This study presents the results of an experimental research program dealing with spatial debris motion on a horizontal apron depicting a typical harbor wharf. Accordingly, scaled-down 6.1-m (20-ft) shipping containers were equipped with a novel yet nonintrusive real-time tracking system and motion sensors. The instrumentation allowed for the spatiotemporal tracking of debris specimens moving across the apron while entrained by an incoming tsunami-like broken bore. The system proved its capabilities and accuracy; this was particularly challenging since this was the first time the system was used in water. The experiments involved using various numbers of shipping containers that were either arranged in one layer or stacked in two layers. In addition, the effect of different numbers of container rows was also investigated to study the influence of the overall container count and placement with respect to their longitudinal displacement and dispersion (spreading) across the apron. Linear relationships were derived for both parameters, suggesting potential guidelines for future design efforts and disaster risk reduction and mitigation.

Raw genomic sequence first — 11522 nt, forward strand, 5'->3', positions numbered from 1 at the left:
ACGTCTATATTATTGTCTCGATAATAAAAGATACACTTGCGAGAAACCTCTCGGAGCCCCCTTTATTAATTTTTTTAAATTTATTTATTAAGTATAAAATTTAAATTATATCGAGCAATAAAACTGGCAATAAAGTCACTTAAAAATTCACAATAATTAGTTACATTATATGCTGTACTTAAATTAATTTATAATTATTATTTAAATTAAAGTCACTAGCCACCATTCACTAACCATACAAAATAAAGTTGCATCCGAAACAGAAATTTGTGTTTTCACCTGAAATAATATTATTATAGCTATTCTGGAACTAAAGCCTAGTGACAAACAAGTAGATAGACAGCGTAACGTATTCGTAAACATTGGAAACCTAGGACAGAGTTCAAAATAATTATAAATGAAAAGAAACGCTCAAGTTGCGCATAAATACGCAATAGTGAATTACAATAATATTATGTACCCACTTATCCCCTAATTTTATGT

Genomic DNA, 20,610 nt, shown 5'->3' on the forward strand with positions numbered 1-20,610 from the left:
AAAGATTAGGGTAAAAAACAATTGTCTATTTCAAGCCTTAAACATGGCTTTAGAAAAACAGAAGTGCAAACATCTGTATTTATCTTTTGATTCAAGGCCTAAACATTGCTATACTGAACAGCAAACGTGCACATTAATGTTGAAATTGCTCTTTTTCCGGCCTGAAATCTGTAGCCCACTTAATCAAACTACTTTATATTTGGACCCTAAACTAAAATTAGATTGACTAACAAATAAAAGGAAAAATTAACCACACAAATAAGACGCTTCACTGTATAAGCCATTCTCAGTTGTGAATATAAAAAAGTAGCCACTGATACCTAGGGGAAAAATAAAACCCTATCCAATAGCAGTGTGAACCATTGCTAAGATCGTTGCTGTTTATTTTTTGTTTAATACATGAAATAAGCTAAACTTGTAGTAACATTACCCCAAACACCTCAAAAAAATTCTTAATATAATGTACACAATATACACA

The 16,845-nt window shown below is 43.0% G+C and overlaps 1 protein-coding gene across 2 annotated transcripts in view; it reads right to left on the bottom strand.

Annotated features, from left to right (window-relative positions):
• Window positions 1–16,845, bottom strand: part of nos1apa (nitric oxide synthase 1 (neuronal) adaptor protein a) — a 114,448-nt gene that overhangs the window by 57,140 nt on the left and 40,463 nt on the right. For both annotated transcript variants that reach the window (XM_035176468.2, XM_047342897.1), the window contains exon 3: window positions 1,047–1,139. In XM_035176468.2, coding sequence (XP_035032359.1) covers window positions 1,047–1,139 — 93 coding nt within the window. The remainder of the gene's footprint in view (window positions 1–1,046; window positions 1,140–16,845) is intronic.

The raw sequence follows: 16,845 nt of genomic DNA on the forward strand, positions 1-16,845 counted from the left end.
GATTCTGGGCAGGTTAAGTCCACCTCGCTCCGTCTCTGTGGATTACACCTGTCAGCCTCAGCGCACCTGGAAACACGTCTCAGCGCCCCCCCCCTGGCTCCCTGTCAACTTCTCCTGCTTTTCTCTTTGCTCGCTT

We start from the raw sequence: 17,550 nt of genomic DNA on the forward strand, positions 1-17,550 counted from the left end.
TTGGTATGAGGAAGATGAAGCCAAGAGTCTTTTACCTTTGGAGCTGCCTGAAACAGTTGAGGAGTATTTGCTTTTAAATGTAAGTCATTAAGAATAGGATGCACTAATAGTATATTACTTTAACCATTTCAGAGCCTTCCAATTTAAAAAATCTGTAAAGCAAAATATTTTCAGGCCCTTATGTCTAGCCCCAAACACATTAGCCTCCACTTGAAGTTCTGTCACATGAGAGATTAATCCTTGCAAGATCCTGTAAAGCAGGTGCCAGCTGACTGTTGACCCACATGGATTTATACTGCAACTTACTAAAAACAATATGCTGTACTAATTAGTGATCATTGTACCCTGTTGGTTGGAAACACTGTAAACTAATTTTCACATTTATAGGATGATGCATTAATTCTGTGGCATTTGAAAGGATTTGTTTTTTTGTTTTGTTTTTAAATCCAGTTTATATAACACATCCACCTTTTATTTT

|ジャーナル||Journal of Waterway, Port, Coastal and Ocean Engineering|
|出版ステータス||Published - 2017 5月 1|
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